History of summer cottages

А.Н. Бенуа Финский залив Бобыльск Петергоф

A.N. Benois. Evening at the seaside 1910

А.Н. Бенуа Деревня Бобыльск близ Петергофа

A.N. Benois. The village of Bobylsk near Peterhof 1880s

Дачи Л.Н. Бенуа и А.Э. Мейснера Бобыльск Петергоф вид с залива

Dachi L.N. Benois and A.E. Meissner.

View from the bay, 1897

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Former Krons dacha, view from the bay, 1924

Вокзал в Новом Петергофе

Station building in New Peterhof.

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L.N. Benois.

Дача Бенуа в Петергофе

Dacha M.N. Benois.

Финский залив тростник дача Бенуа Петергоф

View of the bay from the beach of M.N. Benois.

Фрагмент карты Петергофского уезда с обозначением дер. Бобыльской, 1904 г.

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Герб семьи Бенуа

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Побережье Финского залива с гигантскими шагами, 1897 г.

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Фрагмент карты Петергофского уезда с обозначением дер. Бобыльской, 1904 г.

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In Old Peterhof on the shore of the Gulf of Finland in the second half XIX - early XX century there was a picturesque village Bobylskaya (now the village of Prosveshchenie) - a resting place for industrialists, entrepreneurs, architects and artists. Surnames well known at that time: Benois, Brandt, Grube, Kron, Pren, San Galli, Shteiner - the owners of summer cottages - enjoyed well-deserved honor and respect before the revolution.

There were eight summer cottages a few meters from the water, and along the road leading to the Peterhof highway, and further, on the ridge of the Peterhof ridge, there were a number of buildings. The village was surrounded by fields, vegetable gardens and mows, among which were laid picturesque cobblestone paths. From the west, the village bordered on the Own Park, which belonged to the imperial family, dachas, and from the east - on the farm of the Prince of Oldenburg.

Friendly and neighborly relations of family members of summer residents led them to frequent communication, and, together with guests who constantly visited hospitable houses, turned the village into a kind of cultural recreation center for the Petersburg intelligentsia.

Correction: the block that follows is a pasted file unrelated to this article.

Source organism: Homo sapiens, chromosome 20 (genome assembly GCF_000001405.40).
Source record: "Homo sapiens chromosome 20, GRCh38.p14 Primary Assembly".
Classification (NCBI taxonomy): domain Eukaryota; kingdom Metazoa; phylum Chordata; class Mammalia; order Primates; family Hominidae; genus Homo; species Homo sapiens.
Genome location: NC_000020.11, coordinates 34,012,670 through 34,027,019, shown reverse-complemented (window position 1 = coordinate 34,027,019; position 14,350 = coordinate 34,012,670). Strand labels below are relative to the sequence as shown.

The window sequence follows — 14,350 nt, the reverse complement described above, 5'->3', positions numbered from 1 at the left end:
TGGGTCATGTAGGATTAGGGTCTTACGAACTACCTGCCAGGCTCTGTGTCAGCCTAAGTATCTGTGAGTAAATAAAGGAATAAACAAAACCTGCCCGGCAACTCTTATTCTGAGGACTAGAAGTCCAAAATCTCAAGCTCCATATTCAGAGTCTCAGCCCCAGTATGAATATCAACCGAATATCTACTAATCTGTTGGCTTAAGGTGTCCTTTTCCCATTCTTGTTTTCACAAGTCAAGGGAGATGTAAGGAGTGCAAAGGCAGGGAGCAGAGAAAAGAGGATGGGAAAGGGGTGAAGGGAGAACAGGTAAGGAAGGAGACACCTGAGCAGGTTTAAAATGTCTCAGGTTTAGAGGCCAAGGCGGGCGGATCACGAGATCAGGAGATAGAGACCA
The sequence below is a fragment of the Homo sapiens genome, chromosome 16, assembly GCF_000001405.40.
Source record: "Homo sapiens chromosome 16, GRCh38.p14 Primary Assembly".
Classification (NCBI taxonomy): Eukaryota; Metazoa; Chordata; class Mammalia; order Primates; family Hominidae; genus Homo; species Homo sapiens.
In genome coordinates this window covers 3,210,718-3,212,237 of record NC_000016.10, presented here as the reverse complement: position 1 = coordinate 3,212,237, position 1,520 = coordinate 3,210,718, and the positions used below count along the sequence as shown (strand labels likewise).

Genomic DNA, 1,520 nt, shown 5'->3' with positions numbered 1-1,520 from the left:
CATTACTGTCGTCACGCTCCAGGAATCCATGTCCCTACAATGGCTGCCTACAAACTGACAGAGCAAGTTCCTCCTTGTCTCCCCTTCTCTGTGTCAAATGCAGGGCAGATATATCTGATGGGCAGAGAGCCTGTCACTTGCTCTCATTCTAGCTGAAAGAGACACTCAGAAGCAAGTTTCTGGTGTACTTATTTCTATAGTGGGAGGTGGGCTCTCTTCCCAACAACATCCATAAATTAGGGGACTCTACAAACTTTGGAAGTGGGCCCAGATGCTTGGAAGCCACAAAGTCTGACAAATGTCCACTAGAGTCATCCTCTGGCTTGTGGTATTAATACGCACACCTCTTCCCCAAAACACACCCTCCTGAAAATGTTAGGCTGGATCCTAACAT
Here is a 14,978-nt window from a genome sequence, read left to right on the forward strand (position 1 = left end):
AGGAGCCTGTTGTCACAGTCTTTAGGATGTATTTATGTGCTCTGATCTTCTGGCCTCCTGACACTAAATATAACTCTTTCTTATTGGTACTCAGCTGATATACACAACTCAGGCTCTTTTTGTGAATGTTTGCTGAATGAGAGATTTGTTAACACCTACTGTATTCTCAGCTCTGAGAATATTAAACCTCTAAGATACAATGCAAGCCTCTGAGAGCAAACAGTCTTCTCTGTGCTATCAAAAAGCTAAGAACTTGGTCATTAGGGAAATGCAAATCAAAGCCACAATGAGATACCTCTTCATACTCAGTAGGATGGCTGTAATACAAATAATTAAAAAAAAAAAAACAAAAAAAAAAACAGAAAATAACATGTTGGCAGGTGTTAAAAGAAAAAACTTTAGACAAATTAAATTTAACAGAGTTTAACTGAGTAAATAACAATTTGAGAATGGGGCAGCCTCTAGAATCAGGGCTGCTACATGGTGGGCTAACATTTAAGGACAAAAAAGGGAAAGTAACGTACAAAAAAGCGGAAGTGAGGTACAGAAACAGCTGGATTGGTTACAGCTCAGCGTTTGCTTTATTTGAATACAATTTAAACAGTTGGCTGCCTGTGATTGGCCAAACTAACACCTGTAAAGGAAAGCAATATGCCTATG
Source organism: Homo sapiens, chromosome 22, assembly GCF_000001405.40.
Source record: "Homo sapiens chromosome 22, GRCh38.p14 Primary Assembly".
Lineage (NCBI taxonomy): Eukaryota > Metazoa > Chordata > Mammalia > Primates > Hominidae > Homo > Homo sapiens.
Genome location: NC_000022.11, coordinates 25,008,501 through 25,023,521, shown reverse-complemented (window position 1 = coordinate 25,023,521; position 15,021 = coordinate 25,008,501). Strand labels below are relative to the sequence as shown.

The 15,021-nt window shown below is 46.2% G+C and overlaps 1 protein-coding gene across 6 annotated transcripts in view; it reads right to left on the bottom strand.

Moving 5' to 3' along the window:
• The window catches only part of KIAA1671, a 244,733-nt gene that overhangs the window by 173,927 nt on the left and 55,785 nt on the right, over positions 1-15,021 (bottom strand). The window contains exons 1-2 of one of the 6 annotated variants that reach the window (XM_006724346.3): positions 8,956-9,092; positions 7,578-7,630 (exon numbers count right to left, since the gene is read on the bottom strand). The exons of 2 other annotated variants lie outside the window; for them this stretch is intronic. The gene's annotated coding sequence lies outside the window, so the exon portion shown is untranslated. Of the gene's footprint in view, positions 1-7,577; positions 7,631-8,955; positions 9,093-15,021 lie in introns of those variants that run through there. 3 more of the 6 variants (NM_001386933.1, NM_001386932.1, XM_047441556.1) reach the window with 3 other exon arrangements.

For almost thirty years, Nikolai L. Benois built and designed in Peterhof. His authorship belongs to such buildings as the Gothic stables, the Ladies' buildings and the station in New Peterhof.

In turn, his son, Leonty Nikolaevich Benois, went down in the history of Russian culture not only as a talented architect, but also as an energetic public figure, urban planner, and teacher. He was rightfully considered the leader of the architectural school of the Academy of Arts that raised him. Under his leadership and influence, the talent of dozens of students was formed, who subsequently managed to make a significant contribution to the development of Russian architecture. Possessing extensive knowledge in the field of arts and a talent for interpreting, he with apparent ease created numerous variations on themes of historical styles, skillfully coordinating them with specific tasks.

They settled in the village of Bobylskaya since 1883, when the eldest son of N.L. Benois, Albert Nikolaevich, rented a dacha there. A master of watercolors, he was the first to feel the combination of the delicate lyricism of the landscape and the dramatic influence of the sometimes harsh expanses of the Gulf of Finland, so characteristic of this place. According to the project of Leonty N. Benois, two dachas were built by a single ensemble in the "English taste", for the families of L.N. Benois and A.E. Meissner, standing "like two sisters" a few meters from the coastline. “Our dachas, - noted the architect, - turned out to be very successful, picturesque and cozy, and, in addition, spacious. In the living room, a large one-piece mirrored glass is inserted directly into a frame that would not open. This is done so that with strong northerly and northeasterly winds you can sit warm and admire the raging sea.